Today, I have a sad story to tell.
A sad and long story that my family has been dreading for years; a story that I've come to know in details a few days ago.
(Go and grab some Kleenex, I have mine next to the keyboard)
It all began in the past week, while doing my daily blogs round. I found an article in the blog Medicina Cubana titled "Le deben alguna hipófisis", posted by Patrio in the forum Secretos de Cuba.
I even went to the forum and checked the additional comments and stories posted there, all about the practices of some pathologists in Cuba, including details that sound like a horror movie.
And having in the family more than one professional of the medicine, I knew from the very begining that the stories no eran del todo falsas. There is, evidently, a lot of truth on it.
I felt so appalled by what I've read, that I even linked it to the "Cuba: Orwellian stories" segment of my blog. Since it is written in Spanish, I sent it to my Mom, so she could read it, and when I got home, we started talking about it.
And right there, we started a trip back to past of my Mom's family that I was not aware of.
Mami and her family are from Guane, Pinar del Río. They were four siblings: tía Mercy, Gangui (Yolanda), Mami and tío Roberto. (Only Mami and Gangui are alive). Abuela Paula and Abuelo Oscar were their parents.
Abuelo Oscar used to work as cook in the town's police headquarters (before castro). Abuela Paula stayed at home doing laundry (mostly for the American pilots stationed in la Base de San Julián) and used to work seasonally in las escogidas. Later on, at some point in time that I've lost --but, obviously, also before castro-- they open a small bodega with a fondita in the front of the house.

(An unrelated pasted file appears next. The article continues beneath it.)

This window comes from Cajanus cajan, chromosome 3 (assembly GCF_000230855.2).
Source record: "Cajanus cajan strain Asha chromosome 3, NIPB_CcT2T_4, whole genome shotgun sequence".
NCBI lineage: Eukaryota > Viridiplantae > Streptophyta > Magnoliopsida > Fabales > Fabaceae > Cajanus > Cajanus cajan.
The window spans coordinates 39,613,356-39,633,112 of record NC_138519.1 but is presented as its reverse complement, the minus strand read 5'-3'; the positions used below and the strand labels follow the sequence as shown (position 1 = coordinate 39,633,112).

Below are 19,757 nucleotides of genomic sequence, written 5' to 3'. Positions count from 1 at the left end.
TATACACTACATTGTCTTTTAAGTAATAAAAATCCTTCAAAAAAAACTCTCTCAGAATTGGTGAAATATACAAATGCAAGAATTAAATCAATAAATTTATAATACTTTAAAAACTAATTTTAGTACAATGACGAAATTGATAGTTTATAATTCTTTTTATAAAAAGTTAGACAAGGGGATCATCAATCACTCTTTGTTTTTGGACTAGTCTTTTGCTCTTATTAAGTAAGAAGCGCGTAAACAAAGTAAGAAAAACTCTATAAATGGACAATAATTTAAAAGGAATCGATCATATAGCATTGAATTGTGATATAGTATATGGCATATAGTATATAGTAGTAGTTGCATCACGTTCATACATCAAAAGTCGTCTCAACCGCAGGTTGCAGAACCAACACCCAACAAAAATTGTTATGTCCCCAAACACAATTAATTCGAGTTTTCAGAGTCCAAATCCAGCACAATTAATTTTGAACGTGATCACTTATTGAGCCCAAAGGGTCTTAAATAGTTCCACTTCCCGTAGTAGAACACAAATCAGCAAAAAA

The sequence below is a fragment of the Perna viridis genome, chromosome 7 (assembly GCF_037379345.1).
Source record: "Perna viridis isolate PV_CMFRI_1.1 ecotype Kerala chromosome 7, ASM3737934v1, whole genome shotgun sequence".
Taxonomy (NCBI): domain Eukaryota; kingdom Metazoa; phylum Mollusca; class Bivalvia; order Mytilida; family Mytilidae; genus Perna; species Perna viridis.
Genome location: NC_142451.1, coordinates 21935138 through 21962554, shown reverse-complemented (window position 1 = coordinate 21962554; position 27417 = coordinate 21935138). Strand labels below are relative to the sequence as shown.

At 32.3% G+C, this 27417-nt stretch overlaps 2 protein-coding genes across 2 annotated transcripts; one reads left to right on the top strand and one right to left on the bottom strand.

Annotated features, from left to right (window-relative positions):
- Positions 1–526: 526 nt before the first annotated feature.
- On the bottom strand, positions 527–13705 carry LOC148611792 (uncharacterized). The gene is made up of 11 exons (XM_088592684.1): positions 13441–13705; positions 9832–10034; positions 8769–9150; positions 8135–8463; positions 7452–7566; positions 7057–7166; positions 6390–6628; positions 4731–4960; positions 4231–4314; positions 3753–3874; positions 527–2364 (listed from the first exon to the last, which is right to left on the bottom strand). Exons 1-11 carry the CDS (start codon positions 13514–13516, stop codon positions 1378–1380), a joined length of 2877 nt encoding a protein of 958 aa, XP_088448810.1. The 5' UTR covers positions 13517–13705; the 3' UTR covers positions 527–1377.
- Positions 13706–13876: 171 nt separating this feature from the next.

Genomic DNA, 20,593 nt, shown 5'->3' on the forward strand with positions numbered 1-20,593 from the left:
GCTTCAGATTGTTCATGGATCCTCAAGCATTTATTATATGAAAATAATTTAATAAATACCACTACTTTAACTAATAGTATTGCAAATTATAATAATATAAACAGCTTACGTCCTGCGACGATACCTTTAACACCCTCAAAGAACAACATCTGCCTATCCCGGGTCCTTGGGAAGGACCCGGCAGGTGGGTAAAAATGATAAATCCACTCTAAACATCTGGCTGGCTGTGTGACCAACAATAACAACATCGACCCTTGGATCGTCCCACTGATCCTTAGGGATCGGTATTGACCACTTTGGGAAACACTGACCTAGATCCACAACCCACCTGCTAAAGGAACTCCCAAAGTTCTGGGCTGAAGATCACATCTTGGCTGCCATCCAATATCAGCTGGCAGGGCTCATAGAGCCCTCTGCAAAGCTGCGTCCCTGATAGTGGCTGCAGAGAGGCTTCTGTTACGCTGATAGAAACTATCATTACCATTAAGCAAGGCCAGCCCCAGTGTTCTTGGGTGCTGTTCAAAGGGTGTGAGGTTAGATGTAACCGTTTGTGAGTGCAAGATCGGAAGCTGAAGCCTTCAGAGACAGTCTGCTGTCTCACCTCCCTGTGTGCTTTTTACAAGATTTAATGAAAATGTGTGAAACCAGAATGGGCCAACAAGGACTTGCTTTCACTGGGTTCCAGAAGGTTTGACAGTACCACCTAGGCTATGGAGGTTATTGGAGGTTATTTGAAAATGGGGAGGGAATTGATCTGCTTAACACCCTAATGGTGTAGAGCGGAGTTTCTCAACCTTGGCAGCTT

This was the family where tía Mercy --Mercedes Inocencia-- was born in. The oldest. Una mulata color café con leche, de ojos verdes... go figure!. And yes, she was Inocencia because she was born el Día de los Inocentes.
I still remember her from my five years old memories; she passed away when I was around five or six. She was still living in Guane with Abuela Paula; we were leaving in Camaguey.
In my mind, I have her image so clear!, seated in the dining table, in those black and white taburetes, straightening her hair, doing her manicure or writing. Mami and Gangui both say she was the smartest of the four. She always carried or had a Bible next to her; always on her sight.
Tía Mercy was born with epilepsy. A real bad one in those years where the disease was nowhere near to be controlled. Her life, when she was with the crisis, was miserable.